As the setup procedure can be time consuming, Hitachi has equipped the CP-AW250N with an advanced form of keystone correction called “Perfect Fit”. Instead of the usual horizontal and vertical adjustment, “Perfect Fit” breaks the image down into separate corners and sides that can be independently adjusted. In theory, affecting smaller areas of the image should result in less of a negative effect on the overall image. In practice, this system worked quite well. After roughly trying to square the image, we touched up a few corners and sides with the “Perfect Fit” adjustments and found that it had much less of an effect on overall picture quality than standard keystone adjustment.
Bringing up the menu, the CP-AW250N starts out in an “Easy Menu”, from which the user can choose one of seven Picture modes, as well as perform other setup functions (like the aforementioned “Perfect Fit”). Then, by selecting the “Advanced Menu”, the user can fine tune the picture to their liking. Here there are all of the usual picture adjustments (contrast, brightness, color, tint and sharpness), as well as a number of advanced adjustments seldom seen in this class of projector. There are six preset gamma settings (which provide different levels of the brightness of blacks and grays) and each can have its own custom setting with eight steps of adjustment. This is matched by six color temperature settings (each offering different balances of the levels of red, green and blue in all shades of gray) and six custom color temperature settings (each using one of the presets as a starting point for individual RGB gain and contrast adjustments). While proper adjustment of the custom gamma and color temperature settings require professional calibration, just having a number of gamma and color temperature settings can come in handy to optimize the display. This is particularly helpful for images with dark scenes (where the gamma control can improve shadow detail) or with whites and grays that look too red, blue or green (RGB gain and contrast). In addition, with both the custom color temp or gamma settings, you can display a nine or fifteen-step gray ramp that allow you to adequately “eyeball” a decent series of grays. As you can mix and match each Picture mode with these gamma and color temp settings, this allows the presenter to select modes that fit best with his or her particular presentation. This level of control is rare even in home theater projectors and is a welcome feature of the CP-AW250N.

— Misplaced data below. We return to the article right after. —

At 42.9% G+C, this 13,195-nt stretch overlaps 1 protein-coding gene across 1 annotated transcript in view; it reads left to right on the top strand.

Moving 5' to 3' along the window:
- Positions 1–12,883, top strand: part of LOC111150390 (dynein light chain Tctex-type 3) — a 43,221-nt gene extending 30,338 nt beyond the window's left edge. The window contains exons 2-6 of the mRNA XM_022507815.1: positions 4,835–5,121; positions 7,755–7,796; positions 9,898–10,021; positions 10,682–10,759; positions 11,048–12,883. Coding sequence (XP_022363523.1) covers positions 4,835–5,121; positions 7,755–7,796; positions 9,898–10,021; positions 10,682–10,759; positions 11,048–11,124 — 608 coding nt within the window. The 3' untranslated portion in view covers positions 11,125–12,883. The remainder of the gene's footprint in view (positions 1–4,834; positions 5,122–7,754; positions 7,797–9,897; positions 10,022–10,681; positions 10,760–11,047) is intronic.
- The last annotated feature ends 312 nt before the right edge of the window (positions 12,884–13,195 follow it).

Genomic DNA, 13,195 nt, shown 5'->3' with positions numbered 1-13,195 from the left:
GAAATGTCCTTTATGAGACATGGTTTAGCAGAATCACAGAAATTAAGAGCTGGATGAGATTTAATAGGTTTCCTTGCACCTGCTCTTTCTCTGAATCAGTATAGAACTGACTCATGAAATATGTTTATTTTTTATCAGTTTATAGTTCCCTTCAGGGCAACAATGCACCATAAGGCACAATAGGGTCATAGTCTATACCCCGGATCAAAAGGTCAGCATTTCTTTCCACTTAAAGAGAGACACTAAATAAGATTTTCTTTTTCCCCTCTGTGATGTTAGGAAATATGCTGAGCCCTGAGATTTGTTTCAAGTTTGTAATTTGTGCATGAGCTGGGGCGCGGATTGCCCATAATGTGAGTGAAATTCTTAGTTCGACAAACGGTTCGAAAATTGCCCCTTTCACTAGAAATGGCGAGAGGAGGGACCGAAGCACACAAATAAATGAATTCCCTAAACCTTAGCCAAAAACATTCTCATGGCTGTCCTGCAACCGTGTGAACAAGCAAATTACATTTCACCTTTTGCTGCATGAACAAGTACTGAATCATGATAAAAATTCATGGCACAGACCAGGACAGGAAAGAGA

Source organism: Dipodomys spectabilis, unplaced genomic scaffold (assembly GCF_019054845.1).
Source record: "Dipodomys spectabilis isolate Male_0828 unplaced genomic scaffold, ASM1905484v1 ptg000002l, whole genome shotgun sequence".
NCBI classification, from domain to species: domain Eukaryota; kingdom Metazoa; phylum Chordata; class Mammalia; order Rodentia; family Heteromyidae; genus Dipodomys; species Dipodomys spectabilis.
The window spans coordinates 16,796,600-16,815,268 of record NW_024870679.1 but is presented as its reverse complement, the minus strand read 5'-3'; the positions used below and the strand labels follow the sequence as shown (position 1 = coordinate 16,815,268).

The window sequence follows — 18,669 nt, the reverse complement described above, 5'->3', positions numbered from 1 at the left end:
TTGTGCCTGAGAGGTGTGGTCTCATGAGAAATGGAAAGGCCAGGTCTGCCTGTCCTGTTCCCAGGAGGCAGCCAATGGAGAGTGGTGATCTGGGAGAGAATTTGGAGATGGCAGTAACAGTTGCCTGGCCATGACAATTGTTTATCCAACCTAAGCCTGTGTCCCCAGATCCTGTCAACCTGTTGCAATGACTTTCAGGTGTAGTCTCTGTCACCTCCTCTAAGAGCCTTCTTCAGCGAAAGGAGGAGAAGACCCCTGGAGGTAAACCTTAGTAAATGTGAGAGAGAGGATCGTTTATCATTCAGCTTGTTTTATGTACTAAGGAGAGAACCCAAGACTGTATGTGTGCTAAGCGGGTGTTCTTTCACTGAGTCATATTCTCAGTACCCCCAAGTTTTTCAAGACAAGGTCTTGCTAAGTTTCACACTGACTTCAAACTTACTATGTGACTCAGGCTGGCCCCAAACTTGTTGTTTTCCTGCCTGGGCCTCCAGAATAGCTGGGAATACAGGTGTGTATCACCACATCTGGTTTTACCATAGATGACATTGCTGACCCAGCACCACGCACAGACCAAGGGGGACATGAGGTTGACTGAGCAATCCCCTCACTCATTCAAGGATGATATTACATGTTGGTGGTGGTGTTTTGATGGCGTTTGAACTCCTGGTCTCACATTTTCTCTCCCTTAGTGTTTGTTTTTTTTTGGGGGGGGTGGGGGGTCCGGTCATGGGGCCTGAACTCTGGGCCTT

For classroom presentations, three of the CP-AW250N’s picture modes are color profiles for the standard board surfaces, including black, white and green. For mid-sized to larger rooms, the presenter can plug a microphone into the CP-AW250N’s microphone input to take advantage of the 10-watt built-in speaker.
Below, the Hitachi CP-AW250N projector in blackboard, whiteboard and green board mode.